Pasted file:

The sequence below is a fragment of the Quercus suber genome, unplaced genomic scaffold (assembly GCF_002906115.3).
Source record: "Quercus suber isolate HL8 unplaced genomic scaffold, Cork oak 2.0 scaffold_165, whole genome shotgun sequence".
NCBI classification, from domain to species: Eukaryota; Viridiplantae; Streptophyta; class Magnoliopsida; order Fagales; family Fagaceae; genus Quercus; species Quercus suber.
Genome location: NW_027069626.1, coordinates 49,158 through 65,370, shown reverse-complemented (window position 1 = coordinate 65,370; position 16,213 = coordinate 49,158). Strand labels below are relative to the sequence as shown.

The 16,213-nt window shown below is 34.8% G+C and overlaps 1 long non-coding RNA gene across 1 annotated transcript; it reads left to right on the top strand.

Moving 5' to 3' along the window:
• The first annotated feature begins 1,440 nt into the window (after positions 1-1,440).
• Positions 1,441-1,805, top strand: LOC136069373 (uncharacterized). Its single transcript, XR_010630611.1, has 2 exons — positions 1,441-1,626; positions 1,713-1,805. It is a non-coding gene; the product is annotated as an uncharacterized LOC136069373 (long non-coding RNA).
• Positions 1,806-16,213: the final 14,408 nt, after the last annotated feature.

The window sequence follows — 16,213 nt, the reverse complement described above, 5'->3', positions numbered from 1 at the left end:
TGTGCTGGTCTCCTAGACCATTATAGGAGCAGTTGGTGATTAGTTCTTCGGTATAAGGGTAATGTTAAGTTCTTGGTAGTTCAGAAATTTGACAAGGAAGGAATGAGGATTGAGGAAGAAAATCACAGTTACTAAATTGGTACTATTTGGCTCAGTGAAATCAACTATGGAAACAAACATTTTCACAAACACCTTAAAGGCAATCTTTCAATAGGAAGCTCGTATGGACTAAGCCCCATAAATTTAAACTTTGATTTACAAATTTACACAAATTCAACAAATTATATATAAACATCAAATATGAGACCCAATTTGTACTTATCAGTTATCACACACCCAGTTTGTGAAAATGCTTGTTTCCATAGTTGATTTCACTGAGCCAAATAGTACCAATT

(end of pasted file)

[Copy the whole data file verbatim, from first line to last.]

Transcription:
The sequence below is a fragment of the Quercus suber genome, unplaced genomic scaffold (assembly GCF_002906115.3).
Source record: "Quercus suber isolate HL8 unplaced genomic scaffold, Cork oak 2.0 scaffold_165, whole genome shotgun sequence".
NCBI classification, from domain to species: Eukaryota; Viridiplantae; Streptophyta; class Magnoliopsida; order Fagales; family Fagaceae; genus Quercus; species Quercus suber.
Genome location: NW_027069626.1, coordinates 49,158 through 65,370, shown reverse-complemented (window position 1 = coordinate 65,370; position 16,213 = coordinate 49,158). Strand labels below are relative to the sequence as shown.

The 16,213-nt window shown below is 34.8% G+C and overlaps 1 long non-coding RNA gene across 1 annotated transcript; it reads left to right on the top strand.

Moving 5' to 3' along the window:
• The first annotated feature begins 1,440 nt into the window (after positions 1-1,440).
• Positions 1,441-1,805, top strand: LOC136069373 (uncharacterized). Its single transcript, XR_010630611.1, has 2 exons — positions 1,441-1,626; positions 1,713-1,805. It is a non-coding gene; the product is annotated as an uncharacterized LOC136069373 (long non-coding RNA).
• Positions 1,806-16,213: the final 14,408 nt, after the last annotated feature.

The window sequence follows — 16,213 nt, the reverse complement described above, 5'->3', positions numbered from 1 at the left end:
TGTGCTGGTCTCCTAGACCATTATAGGAGCAGTTGGTGATTAGTTCTTCGGTATAAGGGTAATGTTAAGTTCTTGGTAGTTCAGAAATTTGACAAGGAAGGAATGAGGATTGAGGAAGAAAATCACAGTTACTAAATTGGTACTATTTGGCTCAGTGAAATCAACTATGGAAACAAACATTTTCACAAACACCTTAAAGGCAATCTTTCAATAGGAAGCTCGTATGGACTAAGCCCCATAAATTTAAACTTTGATTTACAAATTTACACAAATTCAACAAATTATATATAAACATCAAATATGAGACCCAATTTGTACTTATCAGTTATCACACACCCAGTTTGTGAAAATGCTTGTTTCCATAGTTGATTTCACTGAGCCAAATAGTACCAATT